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Speed up Index Rebuild

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Speed up Index Rebuild

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Hi all,

We're cleaning up a database for one of our customers. It's a production database, and off course downtime should be as short as possible.

As it's a large database for us (around 1.5 TB), and some of the tables can be completely removed, and we want to reclaim unused diskspace, we decided to dump and load the database. We can do that per area.

After dumping and loading, we need to do an idxbuild. This takes 8 hours for an area with about 163 GB of data. This area only contains tables, indexes are in a separate area. The command used is proutil _db_ -C idxbuild area _indexarea_ -TB 64 -TM 32 -T _tmpdir_ -thread 1 -datascanthreads 2 -mergethreads 2 -B 5000 -i

The machine used is a linux machine with 4 cpu's and 32GB of memory. We have one volume for the database, and some other volumes for the tmpdir. All are on a SAN with SSD storage (I know, local storage would be much better, but we can't get that right now). The database is a OpenEdge 11.5.1 database. 

Scan for the index area takes about 4 seconds, as it is empty. Scan for the data area takes about 2.3 hours. After that, most of the time seems to be going into sorting index groups.

Any pointers for speeding up the idxbuild? Spreading out the sortfiles over multiple volumes using -SS and a .srt-file? Using -TF to use more memory? Using more extents for the index- or data-area?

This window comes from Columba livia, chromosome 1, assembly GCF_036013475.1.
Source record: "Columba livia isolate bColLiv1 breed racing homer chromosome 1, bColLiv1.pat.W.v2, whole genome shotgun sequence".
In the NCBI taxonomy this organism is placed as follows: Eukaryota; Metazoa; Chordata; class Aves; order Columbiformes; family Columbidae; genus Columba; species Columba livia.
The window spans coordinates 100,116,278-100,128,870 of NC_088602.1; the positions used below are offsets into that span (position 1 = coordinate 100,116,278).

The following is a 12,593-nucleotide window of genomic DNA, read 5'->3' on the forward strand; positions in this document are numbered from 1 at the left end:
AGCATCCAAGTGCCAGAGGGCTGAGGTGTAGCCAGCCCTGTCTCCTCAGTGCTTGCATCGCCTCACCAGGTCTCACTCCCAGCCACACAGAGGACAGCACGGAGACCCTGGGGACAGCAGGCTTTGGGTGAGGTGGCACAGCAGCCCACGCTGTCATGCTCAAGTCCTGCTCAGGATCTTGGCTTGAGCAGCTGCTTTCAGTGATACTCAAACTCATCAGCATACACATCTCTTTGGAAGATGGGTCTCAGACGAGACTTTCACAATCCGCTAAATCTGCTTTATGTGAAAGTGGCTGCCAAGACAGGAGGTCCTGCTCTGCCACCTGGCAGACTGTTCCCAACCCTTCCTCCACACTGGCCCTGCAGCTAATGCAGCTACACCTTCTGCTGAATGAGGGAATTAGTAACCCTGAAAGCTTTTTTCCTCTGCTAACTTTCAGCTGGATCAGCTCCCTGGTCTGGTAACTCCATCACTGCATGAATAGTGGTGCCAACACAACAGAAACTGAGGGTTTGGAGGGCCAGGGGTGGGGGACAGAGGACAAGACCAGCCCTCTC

Regards, Martin.

Verified Answer
  • There's a lot of levers here but myself and Paul Koufalis (actually mostly Paul) have done a bit of research here for a workshop we held at EMEA PUG last year. Here's a quick summary of what we found.

    -B - bigger is not better. 512 should suffice.

    -TB 64

    -TMB 64

    -TM 32

    -thread 1 (default for Enterprise but no harm specifying)

    -datascanthreads - you can happily increase this until it doesn't go any faster. Usually 1-2x CPUs is the limit.

    -SG always use 64

    -threadnum

    -mergethreads

    These 2 have an interesting relationship. You don't want to have too many threads as a result of these, but we think that in general you want to have one small, the other big. But experiment. You don't want to have more threads than 2x CPUs though. So in your case 8. Try using 2 for one and 4 for the other, then switch and see which is better.

    -TF 80 - use 80% of RAM available. The more RAM you make available the better, but you can't allocate all of it as the system needs to run still. If you can persuade the sys admins to make more RAM available for the actual build it will help HUGELY.